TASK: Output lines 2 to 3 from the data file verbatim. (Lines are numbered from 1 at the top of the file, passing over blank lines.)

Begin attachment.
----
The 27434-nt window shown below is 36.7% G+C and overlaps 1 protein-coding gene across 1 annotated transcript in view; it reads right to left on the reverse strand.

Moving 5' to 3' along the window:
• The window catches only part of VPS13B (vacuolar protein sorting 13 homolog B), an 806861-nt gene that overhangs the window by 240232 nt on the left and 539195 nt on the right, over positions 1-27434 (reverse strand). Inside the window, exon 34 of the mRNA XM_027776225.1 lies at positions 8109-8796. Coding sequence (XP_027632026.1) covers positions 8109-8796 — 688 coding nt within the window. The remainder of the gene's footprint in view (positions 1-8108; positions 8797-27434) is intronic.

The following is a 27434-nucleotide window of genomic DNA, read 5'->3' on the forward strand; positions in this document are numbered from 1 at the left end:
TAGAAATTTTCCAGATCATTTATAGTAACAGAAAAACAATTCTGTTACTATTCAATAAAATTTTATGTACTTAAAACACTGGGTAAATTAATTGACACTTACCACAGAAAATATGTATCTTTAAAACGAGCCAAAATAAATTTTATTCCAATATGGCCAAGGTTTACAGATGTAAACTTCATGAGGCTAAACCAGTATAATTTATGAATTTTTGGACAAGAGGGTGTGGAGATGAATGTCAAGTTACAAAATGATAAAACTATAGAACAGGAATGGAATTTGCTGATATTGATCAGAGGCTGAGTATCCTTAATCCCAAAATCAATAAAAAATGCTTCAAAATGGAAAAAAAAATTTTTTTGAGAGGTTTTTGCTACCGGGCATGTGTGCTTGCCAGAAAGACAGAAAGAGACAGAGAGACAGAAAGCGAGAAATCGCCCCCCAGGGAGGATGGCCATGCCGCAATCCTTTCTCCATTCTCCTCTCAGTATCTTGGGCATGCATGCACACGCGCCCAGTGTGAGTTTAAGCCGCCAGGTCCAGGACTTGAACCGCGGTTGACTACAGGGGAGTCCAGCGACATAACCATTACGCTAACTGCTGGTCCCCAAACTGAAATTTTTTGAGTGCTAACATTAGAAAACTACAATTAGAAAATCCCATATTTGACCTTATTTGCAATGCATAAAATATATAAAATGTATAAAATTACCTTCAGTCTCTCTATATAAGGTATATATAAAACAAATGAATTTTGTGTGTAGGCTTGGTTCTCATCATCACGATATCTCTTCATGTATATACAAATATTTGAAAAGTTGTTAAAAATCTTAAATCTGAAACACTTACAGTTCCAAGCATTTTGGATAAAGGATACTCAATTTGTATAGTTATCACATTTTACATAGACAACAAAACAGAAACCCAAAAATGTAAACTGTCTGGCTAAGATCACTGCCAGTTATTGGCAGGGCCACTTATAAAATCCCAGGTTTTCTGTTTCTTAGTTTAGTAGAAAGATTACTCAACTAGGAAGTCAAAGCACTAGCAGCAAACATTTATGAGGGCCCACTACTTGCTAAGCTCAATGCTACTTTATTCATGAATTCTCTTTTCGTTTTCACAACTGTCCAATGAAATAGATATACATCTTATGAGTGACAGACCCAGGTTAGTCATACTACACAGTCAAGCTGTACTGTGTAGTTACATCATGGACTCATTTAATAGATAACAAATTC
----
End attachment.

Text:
Moving 5' to 3' along the window:
• The window catches only part of VPS13B (vacuolar protein sorting 13 homolog B), an 806861-nt gene that overhangs the window by 240232 nt on the left and 539195 nt on the right, over positions 1-27434 (reverse strand). Inside the window, exon 34 of the mRNA XM_027776225.1 lies at positions 8109-8796. Coding sequence (XP_027632026.1) covers positions 8109-8796 — 688 coding nt within the window. The remainder of the gene's footprint in view (positions 1-8108; positions 8797-27434) is intronic.